Ardupilot for the win! APM lead developer Andrew ("Tridge") Tridgell's CanberraUAV team with a 3D Robotics Pixhawk autopilot completed all the challenges and scored an impressive victory in this premier UAV competition. 

Congratulations to Canberra UAV and indeed all the teams that found and rescued Joe. Everybody that qualified deserves a round of applause its a mission just to get to the venue and get your airframe through the strict requirements.

A bottle drop distance of 2.6m that's insane.

I personally believe the Outback Challenge has advanced unmanned aviation at a faster rate than any other competition and we should all be thankful for its existence. 

If they get to keep Joe I hope there will be a series of road trip selfies. He has had quite a wait so I am sure ready to party it up a bit.


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  • Congrats Tridge & the entire dev team !

  • Developer

    Congrats guys!

  • Moderator

    What has to be remembered is when this competition started just keeping a model aircraft the right way up with an autopilot was hard. $10k + autopilots could not win the task, now a $250 autopilot has The next level has to be super difficult to reflect just how much autopilots and airframes have come on. It must seem impossible. Just like this did. 

  • 300km

    Magic, impressive what you guys have done. Well done. I'm looking forward to any demonstration of your computer vision system. It was impressive last time, I'm sure you've refined it further.

    I think the organisers have said once Joe has been successfully rescued they'll make it harder. Any ideas how they'll do that? Would it upset your computer vision if he was standing up?

  • Developer

    Kudos for all the Canberra UAV Team!!!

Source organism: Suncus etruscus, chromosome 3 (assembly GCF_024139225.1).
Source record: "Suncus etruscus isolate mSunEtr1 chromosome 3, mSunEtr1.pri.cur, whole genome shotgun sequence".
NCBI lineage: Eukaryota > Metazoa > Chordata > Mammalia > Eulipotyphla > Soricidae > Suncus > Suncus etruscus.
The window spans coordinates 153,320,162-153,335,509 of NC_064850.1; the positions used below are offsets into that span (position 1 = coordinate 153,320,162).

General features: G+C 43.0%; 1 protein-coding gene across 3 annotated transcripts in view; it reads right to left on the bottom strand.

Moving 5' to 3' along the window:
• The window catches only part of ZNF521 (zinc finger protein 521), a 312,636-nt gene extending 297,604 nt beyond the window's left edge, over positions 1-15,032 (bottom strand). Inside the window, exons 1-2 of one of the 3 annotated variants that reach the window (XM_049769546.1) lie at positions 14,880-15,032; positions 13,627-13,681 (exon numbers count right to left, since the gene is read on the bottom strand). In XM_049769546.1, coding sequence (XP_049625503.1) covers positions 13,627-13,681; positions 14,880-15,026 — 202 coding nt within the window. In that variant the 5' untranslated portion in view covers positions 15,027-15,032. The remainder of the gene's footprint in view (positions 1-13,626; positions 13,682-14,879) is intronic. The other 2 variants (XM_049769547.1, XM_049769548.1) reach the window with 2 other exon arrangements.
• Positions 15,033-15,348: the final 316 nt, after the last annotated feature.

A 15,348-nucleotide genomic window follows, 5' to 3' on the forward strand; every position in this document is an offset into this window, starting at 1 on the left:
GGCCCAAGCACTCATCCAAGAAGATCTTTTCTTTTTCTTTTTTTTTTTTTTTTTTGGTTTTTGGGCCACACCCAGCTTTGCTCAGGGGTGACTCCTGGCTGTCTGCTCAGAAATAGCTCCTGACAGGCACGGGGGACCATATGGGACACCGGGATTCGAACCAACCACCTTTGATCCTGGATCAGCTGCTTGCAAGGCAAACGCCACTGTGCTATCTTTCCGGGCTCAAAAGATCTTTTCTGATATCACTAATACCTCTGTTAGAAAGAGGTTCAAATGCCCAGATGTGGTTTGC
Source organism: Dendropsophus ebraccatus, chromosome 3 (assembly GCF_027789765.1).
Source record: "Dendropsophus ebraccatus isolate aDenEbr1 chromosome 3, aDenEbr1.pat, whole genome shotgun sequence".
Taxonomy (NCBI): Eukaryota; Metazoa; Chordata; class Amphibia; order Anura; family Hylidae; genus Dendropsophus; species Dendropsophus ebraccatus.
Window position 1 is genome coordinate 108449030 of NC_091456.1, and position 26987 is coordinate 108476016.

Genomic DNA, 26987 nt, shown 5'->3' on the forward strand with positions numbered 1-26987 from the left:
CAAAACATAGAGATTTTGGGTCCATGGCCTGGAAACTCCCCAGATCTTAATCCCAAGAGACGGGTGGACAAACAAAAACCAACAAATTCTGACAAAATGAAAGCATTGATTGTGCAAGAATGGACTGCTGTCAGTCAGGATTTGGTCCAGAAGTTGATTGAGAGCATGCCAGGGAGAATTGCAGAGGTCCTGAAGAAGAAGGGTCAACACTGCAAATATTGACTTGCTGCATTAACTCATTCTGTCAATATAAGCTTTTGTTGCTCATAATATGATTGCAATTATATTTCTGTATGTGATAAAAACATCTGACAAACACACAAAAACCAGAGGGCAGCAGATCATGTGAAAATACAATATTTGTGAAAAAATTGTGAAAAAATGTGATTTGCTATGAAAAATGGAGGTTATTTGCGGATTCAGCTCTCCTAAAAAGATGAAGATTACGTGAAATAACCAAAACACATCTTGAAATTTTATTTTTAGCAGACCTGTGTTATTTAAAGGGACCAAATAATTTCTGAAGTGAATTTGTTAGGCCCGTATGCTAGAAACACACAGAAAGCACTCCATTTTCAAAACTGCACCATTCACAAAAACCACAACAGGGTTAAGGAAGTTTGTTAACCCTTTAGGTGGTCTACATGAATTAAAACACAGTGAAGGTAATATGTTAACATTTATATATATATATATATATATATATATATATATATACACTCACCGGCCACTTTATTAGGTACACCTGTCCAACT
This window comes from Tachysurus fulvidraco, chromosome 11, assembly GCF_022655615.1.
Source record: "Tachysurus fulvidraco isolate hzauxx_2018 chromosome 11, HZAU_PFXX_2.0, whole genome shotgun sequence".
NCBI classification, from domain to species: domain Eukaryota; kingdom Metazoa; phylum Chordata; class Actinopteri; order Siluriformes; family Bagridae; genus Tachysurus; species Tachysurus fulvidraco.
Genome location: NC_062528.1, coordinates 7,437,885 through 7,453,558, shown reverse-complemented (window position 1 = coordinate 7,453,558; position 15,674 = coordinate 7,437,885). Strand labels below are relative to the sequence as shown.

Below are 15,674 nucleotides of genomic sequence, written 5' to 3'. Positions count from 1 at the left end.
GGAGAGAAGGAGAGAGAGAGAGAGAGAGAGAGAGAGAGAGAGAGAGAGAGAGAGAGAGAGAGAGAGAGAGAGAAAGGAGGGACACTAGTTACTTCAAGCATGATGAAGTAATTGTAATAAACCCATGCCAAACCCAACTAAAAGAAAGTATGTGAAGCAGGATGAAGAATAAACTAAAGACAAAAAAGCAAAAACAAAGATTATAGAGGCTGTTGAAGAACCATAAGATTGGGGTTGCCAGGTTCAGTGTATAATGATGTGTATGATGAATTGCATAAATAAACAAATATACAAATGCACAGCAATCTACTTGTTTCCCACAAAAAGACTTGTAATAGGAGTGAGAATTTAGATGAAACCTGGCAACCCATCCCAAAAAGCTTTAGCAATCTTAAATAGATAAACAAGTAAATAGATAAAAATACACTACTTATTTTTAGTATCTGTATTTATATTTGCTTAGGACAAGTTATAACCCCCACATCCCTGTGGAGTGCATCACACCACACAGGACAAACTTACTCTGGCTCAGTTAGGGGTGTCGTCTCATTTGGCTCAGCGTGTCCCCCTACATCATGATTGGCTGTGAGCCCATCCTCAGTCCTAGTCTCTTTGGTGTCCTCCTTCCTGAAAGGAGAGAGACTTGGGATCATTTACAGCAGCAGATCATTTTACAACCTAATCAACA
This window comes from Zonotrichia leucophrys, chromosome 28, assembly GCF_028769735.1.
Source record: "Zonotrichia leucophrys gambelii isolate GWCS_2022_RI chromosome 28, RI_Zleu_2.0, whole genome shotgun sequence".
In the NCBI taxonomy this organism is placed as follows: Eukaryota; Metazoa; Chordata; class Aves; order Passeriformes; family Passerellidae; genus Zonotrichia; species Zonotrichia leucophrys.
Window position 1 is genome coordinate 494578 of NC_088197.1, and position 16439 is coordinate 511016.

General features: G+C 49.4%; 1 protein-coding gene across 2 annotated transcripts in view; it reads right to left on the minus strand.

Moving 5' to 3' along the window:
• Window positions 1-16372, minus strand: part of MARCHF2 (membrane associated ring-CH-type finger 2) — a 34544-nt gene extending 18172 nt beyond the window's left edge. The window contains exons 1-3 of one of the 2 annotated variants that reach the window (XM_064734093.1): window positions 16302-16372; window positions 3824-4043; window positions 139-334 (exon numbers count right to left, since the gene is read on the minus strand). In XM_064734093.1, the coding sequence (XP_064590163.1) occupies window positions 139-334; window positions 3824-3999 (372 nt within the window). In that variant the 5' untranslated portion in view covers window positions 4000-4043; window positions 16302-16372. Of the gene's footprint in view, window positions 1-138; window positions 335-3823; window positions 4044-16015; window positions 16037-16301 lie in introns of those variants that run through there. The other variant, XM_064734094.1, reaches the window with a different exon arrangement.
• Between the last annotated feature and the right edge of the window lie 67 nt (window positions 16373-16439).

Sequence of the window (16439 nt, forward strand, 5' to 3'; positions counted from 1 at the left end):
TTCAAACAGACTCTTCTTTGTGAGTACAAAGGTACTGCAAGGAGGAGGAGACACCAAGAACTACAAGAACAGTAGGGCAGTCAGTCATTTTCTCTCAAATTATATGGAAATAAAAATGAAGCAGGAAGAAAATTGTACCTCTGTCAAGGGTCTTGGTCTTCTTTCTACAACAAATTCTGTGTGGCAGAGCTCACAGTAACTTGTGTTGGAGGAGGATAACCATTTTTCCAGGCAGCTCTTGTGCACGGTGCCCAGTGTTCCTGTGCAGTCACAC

• Developer

    @Chris, it was auto takeoff and auto landing. It was a bit fast on the landing, likely because I setup the approach glide slope a bit steeper than usual (that was a mistake). The strong cross-wind (around 14 knots) didn't help either. The Lidar picked up the runway nicely at 40m, and it then needed to descend a bit more than it expected as there had been a bit of barometric drift.

    The actual touchdown was OK, but the flare ballooned more than I would have liked. We obviously have a bit more tweaking to do on the autoland code.

    Another slight issue is we were landing heavy. We still had 3/4 of the fuel in the tank, making us about 13.5kg. It was a pretty heavy plane to land, especially with that cross-wind.

    Cheers, Tridge

  • Moderator

    Awesome work Tridge and team.  Just fantastic!

  • Great going team CanberraUAV. What a fantsatic result!!!

    Did the plane land using AUTO or was it manual ?... It looked like it did a little touch-n-go hop on the landing.

  • Amazing that it separated the 1 white blob from the other white blobs.   For autonomously calculating a ballistic trajectory by entering an autonomous pattern & autonomously measuring the environment, it's better than any military system.  Smart bombs still need an optical sight right until impact to hit a target.  TOW missiles need 30 minutes of manual calibration & require a wired connection to the launcher until impact. 

  • 100KM

    Congratulations to all of the successful teams and of course especially CUAV.  To go from 0 to over 35% success rate for placing teams is an amazing progression.  With the advancements that came as a result this competition sure to spawn future innovations, I wouldn't be surprised if the parachute photo ends up hanging in a museum one day.

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